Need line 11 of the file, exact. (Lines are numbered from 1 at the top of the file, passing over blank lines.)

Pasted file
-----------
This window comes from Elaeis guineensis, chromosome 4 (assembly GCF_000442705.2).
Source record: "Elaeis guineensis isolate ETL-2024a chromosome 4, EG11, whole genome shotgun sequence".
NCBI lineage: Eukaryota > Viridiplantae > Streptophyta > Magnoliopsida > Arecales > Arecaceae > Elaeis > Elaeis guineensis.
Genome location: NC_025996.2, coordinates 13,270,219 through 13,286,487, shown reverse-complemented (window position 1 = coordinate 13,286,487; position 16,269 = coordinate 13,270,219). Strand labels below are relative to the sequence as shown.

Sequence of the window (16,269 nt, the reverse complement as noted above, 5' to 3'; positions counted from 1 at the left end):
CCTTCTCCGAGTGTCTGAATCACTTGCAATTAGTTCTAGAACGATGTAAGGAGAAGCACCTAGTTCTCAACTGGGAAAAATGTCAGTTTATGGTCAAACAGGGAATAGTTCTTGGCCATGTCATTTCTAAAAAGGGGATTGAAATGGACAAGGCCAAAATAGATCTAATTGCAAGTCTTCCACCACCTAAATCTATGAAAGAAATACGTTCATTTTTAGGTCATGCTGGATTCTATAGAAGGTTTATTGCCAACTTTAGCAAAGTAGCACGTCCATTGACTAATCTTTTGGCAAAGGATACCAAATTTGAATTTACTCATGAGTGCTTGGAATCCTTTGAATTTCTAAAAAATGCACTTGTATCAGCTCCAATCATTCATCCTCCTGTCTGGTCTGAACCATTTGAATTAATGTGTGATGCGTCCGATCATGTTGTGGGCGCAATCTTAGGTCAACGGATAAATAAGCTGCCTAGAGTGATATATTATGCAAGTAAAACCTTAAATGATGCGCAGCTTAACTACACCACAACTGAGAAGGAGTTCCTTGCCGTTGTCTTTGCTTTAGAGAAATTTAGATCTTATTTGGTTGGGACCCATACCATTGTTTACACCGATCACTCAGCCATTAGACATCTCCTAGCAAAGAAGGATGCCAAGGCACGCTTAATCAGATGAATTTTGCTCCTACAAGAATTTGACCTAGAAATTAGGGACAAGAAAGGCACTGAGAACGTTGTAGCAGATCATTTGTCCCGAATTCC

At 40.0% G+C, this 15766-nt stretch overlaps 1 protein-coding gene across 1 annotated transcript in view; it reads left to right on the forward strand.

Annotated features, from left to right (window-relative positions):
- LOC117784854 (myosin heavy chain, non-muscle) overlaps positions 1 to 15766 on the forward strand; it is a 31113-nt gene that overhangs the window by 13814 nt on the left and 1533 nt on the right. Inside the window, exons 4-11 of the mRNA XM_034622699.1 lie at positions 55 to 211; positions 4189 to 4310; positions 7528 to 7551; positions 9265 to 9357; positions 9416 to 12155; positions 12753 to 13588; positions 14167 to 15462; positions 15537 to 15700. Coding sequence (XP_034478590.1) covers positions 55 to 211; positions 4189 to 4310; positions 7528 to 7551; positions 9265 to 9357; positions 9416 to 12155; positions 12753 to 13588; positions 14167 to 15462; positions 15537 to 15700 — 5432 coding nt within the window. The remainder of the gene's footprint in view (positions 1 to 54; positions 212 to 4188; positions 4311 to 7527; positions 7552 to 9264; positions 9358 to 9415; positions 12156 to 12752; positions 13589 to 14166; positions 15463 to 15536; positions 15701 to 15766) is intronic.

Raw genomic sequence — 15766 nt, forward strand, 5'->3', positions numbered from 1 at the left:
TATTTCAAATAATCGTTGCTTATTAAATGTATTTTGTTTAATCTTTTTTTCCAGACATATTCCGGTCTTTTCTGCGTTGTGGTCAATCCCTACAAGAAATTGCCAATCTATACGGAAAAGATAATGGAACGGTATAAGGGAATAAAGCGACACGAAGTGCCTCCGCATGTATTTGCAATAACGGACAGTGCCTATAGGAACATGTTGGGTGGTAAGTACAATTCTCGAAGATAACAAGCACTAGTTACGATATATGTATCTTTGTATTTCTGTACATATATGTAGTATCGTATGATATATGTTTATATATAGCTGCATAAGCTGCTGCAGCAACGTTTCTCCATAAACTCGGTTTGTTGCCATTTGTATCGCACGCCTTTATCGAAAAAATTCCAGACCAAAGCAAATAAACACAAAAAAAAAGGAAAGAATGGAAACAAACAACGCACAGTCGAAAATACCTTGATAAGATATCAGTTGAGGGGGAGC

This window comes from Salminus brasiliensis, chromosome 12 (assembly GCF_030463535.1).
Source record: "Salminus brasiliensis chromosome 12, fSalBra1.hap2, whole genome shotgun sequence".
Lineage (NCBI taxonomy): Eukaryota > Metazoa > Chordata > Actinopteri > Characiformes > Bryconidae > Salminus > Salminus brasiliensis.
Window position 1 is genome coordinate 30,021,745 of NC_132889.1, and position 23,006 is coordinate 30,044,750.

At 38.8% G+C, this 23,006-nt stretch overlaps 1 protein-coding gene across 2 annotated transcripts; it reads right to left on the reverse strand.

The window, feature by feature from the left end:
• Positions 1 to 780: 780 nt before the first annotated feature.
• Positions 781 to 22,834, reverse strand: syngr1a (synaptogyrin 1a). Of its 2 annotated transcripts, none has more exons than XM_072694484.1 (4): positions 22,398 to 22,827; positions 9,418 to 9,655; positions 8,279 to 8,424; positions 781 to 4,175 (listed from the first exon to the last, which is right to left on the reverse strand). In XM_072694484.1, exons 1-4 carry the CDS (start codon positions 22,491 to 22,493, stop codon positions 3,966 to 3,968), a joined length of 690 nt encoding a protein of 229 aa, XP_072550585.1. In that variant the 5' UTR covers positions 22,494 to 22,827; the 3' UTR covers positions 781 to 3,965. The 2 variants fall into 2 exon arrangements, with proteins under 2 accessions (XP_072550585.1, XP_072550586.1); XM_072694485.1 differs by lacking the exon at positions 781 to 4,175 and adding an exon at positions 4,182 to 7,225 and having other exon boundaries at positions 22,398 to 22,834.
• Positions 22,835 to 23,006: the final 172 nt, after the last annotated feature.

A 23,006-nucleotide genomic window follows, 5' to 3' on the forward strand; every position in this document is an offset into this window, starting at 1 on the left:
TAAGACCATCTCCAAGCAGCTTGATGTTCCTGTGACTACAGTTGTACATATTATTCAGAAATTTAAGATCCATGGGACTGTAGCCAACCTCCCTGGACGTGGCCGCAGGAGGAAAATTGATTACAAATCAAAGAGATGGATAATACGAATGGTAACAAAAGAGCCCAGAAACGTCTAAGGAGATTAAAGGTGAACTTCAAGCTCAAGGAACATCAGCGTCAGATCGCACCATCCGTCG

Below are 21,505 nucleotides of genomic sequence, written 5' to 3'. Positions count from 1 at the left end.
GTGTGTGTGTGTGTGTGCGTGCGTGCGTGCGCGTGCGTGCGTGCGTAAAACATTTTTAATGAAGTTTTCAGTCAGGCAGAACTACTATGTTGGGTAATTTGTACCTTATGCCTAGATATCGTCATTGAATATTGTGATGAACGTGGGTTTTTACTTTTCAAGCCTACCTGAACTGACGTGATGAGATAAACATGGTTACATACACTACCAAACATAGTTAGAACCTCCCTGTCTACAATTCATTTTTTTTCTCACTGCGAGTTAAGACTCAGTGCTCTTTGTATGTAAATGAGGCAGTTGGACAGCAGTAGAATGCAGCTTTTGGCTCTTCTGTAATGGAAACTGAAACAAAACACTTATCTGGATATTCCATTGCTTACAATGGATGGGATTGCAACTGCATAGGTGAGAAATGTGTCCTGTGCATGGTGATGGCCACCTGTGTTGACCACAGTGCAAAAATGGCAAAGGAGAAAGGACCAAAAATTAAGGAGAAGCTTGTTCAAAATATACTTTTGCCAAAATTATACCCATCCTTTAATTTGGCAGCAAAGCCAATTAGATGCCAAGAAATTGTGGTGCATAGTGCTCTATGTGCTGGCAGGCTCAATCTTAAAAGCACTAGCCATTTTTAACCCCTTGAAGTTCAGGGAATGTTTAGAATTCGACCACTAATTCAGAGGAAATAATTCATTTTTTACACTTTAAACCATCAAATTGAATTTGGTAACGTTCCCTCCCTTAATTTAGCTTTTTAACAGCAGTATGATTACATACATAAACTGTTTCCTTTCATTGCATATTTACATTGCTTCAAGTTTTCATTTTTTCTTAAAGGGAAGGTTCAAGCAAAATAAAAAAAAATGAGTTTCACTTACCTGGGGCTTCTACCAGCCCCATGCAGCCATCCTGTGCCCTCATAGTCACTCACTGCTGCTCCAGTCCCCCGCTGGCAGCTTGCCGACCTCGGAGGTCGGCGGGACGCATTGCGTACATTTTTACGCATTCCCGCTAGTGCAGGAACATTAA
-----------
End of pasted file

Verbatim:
TATTTCAAATAATCGTTGCTTATTAAATGTATTTTGTTTAATCTTTTTTTCCAGACATATTCCGGTCTTTTCTGCGTTGTGGTCAATCCCTACAAGAAATTGCCAATCTATACGGAAAAGATAATGGAACGGTATAAGGGAATAAAGCGACACGAAGTGCCTCCGCATGTATTTGCAATAACGGACAGTGCCTATAGGAACATGTTGGGTGGTAAGTACAATTCTCGAAGATAACAAGCACTAGTTACGATATATGTATCTTTGTATTTCTGTACATATATGTAGTATCGTATGATATATGTTTATATATAGCTGCATAAGCTGCTGCAGCAACGTTTCTCCATAAACTCGGTTTGTTGCCATTTGTATCGCACGCCTTTATCGAAAAAATTCCAGACCAAAGCAAATAAACACAAAAAAAAAGGAAAGAATGGAAACAAACAACGCACAGTCGAAAATACCTTGATAAGATATCAGTTGAGGGGGAGC